“For ten years I was just leaking and had no way to control it unless I had access to cannabis which at the time was infrequent and the strains I was getting hold of weren't the most suitable for me.” “The pain would sometimes get to an eight or nine out of ten and I would be curled up on the sofa or in bed unable to work, socialise or relax. When I did go out I was petrified of incontinence, I’d wear two pairs of underwear because it would act as some kind of barrier and stop my trousers from marking through. 

Overcoming challenges

Being left without access to cannabis medicine is “frustrating and demeaning” Nigel says, struggling to work full time due to the condition of his health. Previously working at the highest levels of graphic design for global household brands and using state of the art technologies it’s something he would like to get back into and for a moment he did, where he built the website and complete graphic design for the UK cannabis trade show Product Earth. 

He was prescribed Imodium by his GP in 2018 which made his insides burn and left him constipated for days at a time.  “I can’t run if I haven’t evacuated my bowels fully because I will have an accident by not reaching a toilet in time. If I have cannabis instead I have a full bowel movement and I can go running which I like to do every day.” “I’ll run at least 5km a day but now I’m getting good quality medical cannabis. I am managing 8 or 9 km a day.” The running really helps by clearing wind which is hard to do because of the scar tissue. “It relieves a lot of pressure and the “runner's high” created by endocannabinoids does wonders for my mental health”. And it’s true, a study by John Hopkins University showed that there are elevated levels of endocannabinoids in the blood after a raised heart rate due to exercise creating a “dramatic antidepressant effect”.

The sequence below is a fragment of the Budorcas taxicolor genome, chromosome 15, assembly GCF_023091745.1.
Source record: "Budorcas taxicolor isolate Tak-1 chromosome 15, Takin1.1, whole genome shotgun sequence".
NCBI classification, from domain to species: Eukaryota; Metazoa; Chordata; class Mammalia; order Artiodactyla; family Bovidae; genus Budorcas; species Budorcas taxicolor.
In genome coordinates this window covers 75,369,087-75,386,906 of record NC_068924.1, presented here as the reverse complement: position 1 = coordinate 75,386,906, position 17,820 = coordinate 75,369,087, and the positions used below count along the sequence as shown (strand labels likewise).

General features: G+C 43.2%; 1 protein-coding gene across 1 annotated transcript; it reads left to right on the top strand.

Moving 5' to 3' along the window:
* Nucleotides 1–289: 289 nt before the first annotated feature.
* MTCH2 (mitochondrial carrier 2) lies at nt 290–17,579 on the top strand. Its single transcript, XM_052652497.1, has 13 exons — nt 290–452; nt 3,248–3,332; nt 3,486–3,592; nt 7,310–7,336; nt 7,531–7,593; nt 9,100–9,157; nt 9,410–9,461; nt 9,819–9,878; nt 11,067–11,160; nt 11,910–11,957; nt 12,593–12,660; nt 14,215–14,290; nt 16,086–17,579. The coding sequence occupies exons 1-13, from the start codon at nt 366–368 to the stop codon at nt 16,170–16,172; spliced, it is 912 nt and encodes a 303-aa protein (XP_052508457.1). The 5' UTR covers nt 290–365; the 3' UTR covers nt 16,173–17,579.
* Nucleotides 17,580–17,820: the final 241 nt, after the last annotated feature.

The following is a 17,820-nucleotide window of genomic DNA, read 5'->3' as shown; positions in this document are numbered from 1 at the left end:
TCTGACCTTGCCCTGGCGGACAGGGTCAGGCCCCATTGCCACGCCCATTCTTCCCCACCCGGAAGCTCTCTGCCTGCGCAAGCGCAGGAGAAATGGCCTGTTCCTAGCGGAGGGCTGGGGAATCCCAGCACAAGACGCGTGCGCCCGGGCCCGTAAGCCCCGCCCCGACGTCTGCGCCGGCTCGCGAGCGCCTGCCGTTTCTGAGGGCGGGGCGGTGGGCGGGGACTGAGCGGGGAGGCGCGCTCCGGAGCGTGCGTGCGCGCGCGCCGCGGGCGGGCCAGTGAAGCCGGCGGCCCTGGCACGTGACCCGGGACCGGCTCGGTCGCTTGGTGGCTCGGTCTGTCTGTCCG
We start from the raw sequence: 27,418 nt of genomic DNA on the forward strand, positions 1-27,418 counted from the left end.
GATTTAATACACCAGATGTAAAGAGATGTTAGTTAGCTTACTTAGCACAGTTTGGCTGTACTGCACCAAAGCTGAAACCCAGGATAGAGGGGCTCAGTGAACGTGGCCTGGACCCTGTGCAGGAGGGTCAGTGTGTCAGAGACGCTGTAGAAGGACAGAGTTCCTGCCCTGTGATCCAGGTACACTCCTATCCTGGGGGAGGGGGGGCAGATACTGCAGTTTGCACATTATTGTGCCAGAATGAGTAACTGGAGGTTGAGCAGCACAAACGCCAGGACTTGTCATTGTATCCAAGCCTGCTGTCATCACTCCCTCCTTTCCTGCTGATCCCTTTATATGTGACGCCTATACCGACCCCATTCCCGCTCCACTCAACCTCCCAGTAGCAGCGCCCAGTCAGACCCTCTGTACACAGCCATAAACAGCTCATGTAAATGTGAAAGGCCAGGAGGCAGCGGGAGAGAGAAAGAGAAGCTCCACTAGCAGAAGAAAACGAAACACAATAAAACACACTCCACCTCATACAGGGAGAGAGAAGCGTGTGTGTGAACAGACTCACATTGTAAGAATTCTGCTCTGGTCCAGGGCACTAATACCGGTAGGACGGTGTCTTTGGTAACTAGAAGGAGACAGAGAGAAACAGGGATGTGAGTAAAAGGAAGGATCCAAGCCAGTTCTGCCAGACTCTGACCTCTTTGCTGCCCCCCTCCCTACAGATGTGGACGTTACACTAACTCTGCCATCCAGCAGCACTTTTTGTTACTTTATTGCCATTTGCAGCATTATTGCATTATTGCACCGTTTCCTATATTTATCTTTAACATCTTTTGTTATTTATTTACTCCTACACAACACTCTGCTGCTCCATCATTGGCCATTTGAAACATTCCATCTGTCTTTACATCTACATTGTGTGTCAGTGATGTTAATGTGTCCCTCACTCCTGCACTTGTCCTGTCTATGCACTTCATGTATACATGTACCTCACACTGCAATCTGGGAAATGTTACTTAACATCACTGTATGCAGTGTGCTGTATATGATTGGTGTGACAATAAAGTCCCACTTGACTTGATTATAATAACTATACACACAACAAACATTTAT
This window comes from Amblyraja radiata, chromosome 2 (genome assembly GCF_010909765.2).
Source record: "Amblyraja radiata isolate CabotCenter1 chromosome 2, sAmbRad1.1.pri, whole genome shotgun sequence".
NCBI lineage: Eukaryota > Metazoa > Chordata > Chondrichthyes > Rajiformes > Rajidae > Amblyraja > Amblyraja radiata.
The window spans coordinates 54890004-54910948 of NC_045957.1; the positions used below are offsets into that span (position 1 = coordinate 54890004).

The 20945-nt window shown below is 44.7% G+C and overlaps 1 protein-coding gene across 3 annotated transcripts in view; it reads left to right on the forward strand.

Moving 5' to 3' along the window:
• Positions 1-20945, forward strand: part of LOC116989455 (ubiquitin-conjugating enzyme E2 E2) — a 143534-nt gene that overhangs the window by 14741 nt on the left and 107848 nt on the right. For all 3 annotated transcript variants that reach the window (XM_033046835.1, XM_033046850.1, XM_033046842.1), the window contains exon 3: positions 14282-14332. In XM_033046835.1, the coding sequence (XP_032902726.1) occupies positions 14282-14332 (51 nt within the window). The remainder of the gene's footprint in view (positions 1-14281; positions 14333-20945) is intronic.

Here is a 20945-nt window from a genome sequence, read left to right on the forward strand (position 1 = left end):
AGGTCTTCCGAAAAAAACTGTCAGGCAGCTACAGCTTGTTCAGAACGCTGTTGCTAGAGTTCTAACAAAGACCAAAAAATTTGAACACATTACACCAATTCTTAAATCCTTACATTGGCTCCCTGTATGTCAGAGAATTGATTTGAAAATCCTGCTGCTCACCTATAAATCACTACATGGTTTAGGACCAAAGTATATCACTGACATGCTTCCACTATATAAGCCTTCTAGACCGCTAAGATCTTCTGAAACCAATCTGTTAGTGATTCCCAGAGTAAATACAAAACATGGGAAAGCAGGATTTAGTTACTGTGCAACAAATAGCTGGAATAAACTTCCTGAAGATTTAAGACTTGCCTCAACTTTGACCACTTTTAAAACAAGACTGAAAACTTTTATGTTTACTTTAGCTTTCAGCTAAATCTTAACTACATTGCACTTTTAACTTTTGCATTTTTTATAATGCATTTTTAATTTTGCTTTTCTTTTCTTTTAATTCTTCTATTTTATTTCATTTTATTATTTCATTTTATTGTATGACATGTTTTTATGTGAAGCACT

“A prescription means not having to worry about the police, it’s a huge plus. I would hate to go through the court system because of my medical conditions as friends have unfortunately had to, but in all honesty it has been the neighbours I worry about the most.” 

Despite the battles Nigel has faced he remains upbeat and positive about life “with medical cannabis, I don’t have to suffer until I am finally given the date to have the next surgery”. Nigel also hopes that his prescription will mean he can stay in the best possible health and avoid more surgery in the future. 

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Editorial Team

Article written by the Releaf Editorial Team, a group of seasoned experts in cannabis healthcare, dedicated to enhancing awareness and accessibility in the field through their wealth of knowledge and experience.

Our articles are written by experts and reviewed by medical professionals or compliance specialists. Adhering to stringent sourcing guidelines, we reference peer-reviewed studies and scholarly research. View our editorial policy.